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Custodia Bank accuses Fed of favoritism toward BNY Mellon


The Federal Reserve’s granting BNY Mellon the ability to take custody of clients’ crypto assets is an example of the regulator showing favoritism toward an incumbent financial institution, digital-asset bank Custodia Bank said in a court brief it filed Wednesday.

BNY Mellon announced this week it was set to begin receiving clients’ cryptocurrencies, the culmination of an initiative the bank rolled out in February 2021 to develop a multi-asset digital custody and administration platform to hold, transfer and issue crypto on behalf of asset-management clients. 

The move positions BNY Mellon as the first U.S.-based systemically important financial institution (SIFI) to store digital currencies and allow customers to use one custody platform for traditional and crypto holdings, the bank said.

Dollar and digital bank Custodia, which has been waiting 2½ years for a Fed master account, sued the Federal Reserve in June over what it claims is an “unlawful delay” in processing its application.

The Fed’s own standard form agreement states the process should take five to seven business days, the Wyoming-based bank alleges in the complaint.

BNY Mellon’s announcement Tuesday spurred Custodia to file a supplemental brief, urging the court to take notice of the development, claiming it “aligns precisely with the allegations of favoritism” Custodia raised over the summer.

While participating as a panelist at DC Fintech Week, Custodia Bank CEO Caitlin Long addressed BNY Mellon’s crypto announcement and accused the Fed of hypocrisy.

“You will see a filing from my company in that lawsuit pertaining to the announcement this morning because the Federal Reserve filed filings last week talking about the risk to the financial system from crypto and then today a Federal Reserve-supervised bank holding company enters crypto,” Long said. “We’ve been waiting two and a half years to do that.”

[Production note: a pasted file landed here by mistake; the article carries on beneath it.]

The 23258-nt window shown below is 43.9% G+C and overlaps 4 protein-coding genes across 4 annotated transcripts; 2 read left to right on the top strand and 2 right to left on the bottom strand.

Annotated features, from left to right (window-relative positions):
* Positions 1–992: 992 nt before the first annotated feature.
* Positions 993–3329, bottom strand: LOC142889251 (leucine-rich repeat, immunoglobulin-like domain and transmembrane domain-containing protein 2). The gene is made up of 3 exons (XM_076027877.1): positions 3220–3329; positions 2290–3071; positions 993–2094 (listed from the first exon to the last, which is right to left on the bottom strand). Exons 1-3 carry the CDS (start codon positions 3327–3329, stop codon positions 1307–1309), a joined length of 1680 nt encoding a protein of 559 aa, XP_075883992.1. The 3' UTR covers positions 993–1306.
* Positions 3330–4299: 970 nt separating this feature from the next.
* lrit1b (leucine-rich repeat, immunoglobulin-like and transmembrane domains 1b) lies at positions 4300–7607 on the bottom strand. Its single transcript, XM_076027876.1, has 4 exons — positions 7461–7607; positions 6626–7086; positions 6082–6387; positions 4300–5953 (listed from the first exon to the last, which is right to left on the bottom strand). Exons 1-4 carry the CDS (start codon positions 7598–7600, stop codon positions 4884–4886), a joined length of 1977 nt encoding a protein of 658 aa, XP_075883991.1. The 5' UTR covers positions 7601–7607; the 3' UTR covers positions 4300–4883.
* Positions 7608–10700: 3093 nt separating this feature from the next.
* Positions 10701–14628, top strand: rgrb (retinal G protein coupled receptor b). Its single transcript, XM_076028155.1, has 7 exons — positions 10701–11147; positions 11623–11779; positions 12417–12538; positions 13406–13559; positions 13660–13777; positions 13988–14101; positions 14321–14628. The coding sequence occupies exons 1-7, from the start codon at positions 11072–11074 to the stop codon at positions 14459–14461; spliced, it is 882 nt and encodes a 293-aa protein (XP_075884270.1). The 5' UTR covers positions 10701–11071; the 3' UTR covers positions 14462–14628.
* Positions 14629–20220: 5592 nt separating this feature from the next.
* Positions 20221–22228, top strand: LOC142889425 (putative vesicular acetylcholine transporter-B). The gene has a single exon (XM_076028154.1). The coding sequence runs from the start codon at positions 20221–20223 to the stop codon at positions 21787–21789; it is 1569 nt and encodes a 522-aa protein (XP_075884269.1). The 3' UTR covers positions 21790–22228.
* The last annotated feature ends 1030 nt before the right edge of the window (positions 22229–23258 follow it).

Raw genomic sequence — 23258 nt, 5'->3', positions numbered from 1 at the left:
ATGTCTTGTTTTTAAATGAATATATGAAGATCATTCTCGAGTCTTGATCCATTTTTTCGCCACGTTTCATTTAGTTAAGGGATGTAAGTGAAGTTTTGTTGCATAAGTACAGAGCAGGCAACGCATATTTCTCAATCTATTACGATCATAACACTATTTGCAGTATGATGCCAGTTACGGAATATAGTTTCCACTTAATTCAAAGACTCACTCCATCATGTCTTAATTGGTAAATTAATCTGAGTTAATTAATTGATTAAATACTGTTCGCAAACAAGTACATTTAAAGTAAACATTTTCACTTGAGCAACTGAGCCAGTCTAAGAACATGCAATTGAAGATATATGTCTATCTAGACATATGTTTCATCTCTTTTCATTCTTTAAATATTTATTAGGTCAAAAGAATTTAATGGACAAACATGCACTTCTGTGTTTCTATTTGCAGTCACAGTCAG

Custodia, formerly known as Avanti, was granted a special-purpose depository institution (SPDI) license in Wyoming in 2020, and is seeking access to the Federal Reserve’s banking system for clearing U.S. dollar transactions without having to use an intermediary bank.

The bank said access to a master account is vital to its ability to operate effectively and efficiently.

Referencing a report the Fed released last month in which it warned of the risks and challenges digital assets pose to the financial system, Long said BNY Mellon’s crypto announcement showcased the regulator’s lack of consistency.

“Look at what the Fed actually said last week versus what it did today,” Long said.

In its lawsuit, Custodia said BNY Mellon’s announcement directly refutes the Fed’s argument that “allowing banks with master accounts to provide custodial services for digital assets poses systemic risks that warrant additional evaluation, thus justifying indefinite delay.”

The move is an example of the Federal Reserve “picking winners and losers,” tweeted Tyler Lindholm, state policy director for Sen. Cynthia Lummis, R-WY, whose office is spearheading legislation that would create a regulatory framework for digital assets.

“They ‘picked’ the oldest bank in the U.S. to custody but have blocked Fintech startup banks in Wyoming,” said Lindholm, a former co-chair of the Wyoming Blockchain Task Force.





Read More: Custodia Bank accuses Fed of favoritism toward BNY Mellon

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